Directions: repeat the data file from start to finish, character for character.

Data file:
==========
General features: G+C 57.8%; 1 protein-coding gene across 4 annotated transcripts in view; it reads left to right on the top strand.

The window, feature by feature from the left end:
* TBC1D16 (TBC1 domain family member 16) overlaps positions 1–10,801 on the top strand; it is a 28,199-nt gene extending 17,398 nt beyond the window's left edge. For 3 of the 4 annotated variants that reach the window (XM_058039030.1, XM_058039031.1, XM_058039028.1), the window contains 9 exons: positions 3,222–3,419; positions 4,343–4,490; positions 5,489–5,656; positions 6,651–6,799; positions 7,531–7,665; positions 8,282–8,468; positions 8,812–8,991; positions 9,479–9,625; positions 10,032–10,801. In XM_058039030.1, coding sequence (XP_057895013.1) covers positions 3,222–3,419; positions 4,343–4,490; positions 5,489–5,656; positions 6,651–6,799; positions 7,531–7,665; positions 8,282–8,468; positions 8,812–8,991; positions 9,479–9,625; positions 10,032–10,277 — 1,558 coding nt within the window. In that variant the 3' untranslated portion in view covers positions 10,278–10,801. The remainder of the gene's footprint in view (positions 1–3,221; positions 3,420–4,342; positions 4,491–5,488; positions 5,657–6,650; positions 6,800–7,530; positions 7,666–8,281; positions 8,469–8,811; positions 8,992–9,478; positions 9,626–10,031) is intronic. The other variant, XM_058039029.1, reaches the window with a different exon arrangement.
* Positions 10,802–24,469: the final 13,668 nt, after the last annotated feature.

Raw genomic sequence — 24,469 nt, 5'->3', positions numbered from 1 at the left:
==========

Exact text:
General features: G+C 57.8%; 1 protein-coding gene across 4 annotated transcripts in view; it reads left to right on the top strand.

The window, feature by feature from the left end:
* TBC1D16 (TBC1 domain family member 16) overlaps positions 1–10,801 on the top strand; it is a 28,199-nt gene extending 17,398 nt beyond the window's left edge. For 3 of the 4 annotated variants that reach the window (XM_058039030.1, XM_058039031.1, XM_058039028.1), the window contains 9 exons: positions 3,222–3,419; positions 4,343–4,490; positions 5,489–5,656; positions 6,651–6,799; positions 7,531–7,665; positions 8,282–8,468; positions 8,812–8,991; positions 9,479–9,625; positions 10,032–10,801. In XM_058039030.1, coding sequence (XP_057895013.1) covers positions 3,222–3,419; positions 4,343–4,490; positions 5,489–5,656; positions 6,651–6,799; positions 7,531–7,665; positions 8,282–8,468; positions 8,812–8,991; positions 9,479–9,625; positions 10,032–10,277 — 1,558 coding nt within the window. In that variant the 3' untranslated portion in view covers positions 10,278–10,801. The remainder of the gene's footprint in view (positions 1–3,221; positions 3,420–4,342; positions 4,491–5,488; positions 5,657–6,650; positions 6,800–7,530; positions 7,666–8,281; positions 8,469–8,811; positions 8,992–9,478; positions 9,626–10,031) is intronic. The other variant, XM_058039029.1, reaches the window with a different exon arrangement.
* Positions 10,802–24,469: the final 13,668 nt, after the last annotated feature.

Raw genomic sequence — 24,469 nt, 5'->3', positions numbered from 1 at the left: